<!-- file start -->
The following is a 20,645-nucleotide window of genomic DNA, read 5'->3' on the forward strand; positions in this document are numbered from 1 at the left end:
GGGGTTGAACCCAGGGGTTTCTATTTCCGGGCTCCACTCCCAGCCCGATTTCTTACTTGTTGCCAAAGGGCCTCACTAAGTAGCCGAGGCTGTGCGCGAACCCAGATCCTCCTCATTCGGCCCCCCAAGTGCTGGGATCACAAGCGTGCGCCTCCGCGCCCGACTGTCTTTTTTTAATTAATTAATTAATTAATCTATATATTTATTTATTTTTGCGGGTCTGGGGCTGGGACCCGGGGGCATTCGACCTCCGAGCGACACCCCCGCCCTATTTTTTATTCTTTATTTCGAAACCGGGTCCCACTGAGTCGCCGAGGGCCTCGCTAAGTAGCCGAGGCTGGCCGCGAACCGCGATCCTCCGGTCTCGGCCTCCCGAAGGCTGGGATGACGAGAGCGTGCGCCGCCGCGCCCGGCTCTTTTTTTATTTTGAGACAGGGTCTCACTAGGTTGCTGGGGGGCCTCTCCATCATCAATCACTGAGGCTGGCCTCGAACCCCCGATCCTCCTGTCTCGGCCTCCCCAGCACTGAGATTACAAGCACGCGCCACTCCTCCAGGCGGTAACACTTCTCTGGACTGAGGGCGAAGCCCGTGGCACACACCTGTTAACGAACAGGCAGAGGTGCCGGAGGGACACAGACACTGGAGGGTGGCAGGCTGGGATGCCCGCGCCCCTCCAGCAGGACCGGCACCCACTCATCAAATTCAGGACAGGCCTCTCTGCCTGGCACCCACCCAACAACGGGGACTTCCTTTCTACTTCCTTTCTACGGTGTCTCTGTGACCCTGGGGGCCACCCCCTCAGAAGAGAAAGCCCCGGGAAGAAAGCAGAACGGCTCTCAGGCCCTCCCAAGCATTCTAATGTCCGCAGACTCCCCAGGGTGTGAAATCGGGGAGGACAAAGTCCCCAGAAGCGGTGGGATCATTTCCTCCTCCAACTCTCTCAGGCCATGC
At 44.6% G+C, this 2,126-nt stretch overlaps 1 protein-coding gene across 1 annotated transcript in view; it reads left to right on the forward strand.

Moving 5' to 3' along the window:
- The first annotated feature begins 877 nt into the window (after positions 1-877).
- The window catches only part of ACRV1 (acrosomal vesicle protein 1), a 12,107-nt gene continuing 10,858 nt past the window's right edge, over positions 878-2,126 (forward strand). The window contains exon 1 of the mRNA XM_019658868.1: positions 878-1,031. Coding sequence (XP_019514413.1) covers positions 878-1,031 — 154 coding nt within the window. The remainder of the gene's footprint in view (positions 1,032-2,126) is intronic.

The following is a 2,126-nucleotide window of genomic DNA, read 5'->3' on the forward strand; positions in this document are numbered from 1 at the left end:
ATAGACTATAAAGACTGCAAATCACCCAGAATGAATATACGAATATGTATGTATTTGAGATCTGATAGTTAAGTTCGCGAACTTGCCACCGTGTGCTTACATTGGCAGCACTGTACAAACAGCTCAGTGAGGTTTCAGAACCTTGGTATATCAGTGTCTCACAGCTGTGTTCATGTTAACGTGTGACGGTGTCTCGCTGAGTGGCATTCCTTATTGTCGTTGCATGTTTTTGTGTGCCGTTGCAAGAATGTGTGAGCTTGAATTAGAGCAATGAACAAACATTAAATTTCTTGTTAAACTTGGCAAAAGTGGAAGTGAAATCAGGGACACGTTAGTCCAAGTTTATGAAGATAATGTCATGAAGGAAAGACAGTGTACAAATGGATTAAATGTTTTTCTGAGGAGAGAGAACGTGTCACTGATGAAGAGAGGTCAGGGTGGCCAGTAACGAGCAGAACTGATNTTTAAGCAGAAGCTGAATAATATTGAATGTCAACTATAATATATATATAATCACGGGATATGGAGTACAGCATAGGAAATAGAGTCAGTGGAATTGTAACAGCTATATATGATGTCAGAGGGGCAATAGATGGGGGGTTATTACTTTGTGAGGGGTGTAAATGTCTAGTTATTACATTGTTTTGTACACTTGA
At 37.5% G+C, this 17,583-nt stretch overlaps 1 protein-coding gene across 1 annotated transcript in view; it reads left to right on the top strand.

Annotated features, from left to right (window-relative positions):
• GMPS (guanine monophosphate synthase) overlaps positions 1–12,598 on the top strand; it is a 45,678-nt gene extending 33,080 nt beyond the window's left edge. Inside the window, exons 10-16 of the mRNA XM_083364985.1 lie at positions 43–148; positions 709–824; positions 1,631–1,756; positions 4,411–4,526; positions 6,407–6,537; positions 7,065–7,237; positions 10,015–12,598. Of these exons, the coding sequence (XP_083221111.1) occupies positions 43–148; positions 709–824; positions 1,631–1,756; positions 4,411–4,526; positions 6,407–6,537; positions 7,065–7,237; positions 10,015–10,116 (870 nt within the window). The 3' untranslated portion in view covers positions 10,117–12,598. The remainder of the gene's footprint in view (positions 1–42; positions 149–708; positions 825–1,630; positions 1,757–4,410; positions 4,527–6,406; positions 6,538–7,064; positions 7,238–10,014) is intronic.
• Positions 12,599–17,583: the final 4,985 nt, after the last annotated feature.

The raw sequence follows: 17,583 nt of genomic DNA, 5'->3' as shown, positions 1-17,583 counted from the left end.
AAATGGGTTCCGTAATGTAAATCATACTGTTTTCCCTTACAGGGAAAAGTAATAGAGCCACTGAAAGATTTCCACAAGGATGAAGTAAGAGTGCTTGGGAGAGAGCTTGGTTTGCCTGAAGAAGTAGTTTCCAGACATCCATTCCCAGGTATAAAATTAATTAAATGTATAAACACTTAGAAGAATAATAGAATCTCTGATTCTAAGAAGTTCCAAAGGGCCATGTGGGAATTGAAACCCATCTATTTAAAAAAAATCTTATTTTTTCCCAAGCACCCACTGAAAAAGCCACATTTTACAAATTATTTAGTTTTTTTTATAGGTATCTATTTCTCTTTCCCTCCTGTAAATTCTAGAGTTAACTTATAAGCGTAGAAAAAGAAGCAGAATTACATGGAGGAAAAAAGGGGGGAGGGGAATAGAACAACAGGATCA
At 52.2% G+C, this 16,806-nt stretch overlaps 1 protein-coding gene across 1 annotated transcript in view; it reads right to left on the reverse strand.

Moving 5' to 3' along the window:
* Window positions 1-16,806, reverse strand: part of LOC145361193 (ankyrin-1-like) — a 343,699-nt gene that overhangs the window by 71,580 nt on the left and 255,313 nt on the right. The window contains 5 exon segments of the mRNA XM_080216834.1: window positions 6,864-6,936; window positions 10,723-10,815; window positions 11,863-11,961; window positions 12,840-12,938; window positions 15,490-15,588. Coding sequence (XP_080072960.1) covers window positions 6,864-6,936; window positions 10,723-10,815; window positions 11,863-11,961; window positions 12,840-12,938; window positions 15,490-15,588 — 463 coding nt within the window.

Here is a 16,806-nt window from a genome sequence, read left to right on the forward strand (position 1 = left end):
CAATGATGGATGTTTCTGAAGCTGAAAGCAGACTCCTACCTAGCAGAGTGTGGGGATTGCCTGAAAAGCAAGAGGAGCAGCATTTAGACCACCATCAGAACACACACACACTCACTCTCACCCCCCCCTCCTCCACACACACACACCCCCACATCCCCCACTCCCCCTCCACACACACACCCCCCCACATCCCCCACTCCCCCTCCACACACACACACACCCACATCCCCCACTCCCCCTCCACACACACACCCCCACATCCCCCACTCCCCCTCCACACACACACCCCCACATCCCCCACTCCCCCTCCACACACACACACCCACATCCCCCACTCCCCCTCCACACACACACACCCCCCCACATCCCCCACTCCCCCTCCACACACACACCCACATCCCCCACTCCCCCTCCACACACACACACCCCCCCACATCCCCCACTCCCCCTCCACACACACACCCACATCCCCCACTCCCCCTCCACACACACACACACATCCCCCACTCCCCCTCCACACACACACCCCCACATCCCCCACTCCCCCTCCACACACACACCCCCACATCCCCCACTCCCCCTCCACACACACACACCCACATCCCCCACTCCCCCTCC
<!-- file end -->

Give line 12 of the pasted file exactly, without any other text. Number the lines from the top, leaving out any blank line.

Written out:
• Positions 12,599–17,583: the final 4,985 nt, after the last annotated feature.